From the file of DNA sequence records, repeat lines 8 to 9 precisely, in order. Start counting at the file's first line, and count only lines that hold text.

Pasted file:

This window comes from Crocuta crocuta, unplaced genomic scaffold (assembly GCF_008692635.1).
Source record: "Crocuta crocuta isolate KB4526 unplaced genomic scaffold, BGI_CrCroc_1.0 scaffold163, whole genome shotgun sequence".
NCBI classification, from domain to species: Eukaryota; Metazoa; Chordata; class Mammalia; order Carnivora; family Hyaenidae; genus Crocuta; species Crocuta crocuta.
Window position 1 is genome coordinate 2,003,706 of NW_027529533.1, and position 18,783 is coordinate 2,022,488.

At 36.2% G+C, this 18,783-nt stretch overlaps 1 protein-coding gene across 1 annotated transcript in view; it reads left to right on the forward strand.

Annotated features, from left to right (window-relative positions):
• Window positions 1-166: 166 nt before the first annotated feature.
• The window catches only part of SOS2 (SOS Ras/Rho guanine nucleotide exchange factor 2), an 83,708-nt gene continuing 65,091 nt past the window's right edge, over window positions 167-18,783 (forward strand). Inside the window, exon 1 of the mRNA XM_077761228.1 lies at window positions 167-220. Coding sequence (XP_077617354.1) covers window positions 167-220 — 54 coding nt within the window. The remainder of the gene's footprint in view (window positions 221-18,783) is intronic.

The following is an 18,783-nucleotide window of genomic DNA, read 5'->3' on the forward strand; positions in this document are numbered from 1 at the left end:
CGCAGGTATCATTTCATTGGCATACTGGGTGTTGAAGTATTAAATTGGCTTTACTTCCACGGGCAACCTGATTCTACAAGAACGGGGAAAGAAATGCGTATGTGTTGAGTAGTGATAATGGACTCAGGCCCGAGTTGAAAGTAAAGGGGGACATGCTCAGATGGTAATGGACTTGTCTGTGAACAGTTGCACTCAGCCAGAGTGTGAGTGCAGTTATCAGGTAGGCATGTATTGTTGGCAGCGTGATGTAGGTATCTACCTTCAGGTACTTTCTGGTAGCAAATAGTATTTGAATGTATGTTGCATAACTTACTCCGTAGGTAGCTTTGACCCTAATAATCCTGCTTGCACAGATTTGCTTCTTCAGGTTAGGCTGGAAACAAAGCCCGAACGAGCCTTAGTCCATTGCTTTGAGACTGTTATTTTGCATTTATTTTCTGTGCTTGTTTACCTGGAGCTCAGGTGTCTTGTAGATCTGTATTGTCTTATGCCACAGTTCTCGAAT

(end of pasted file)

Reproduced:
• The window catches only part of SOS2 (SOS Ras/Rho guanine nucleotide exchange factor 2), an 83,708-nt gene continuing 65,091 nt past the window's right edge, over window positions 167-18,783 (forward strand). Inside the window, exon 1 of the mRNA XM_077761228.1 lies at window positions 167-220. Coding sequence (XP_077617354.1) covers window positions 167-220 — 54 coding nt within the window. The remainder of the gene's footprint in view (window positions 221-18,783) is intronic.

The following is an 18,783-nucleotide window of genomic DNA, read 5'->3' on the forward strand; positions in this document are numbered from 1 at the left end: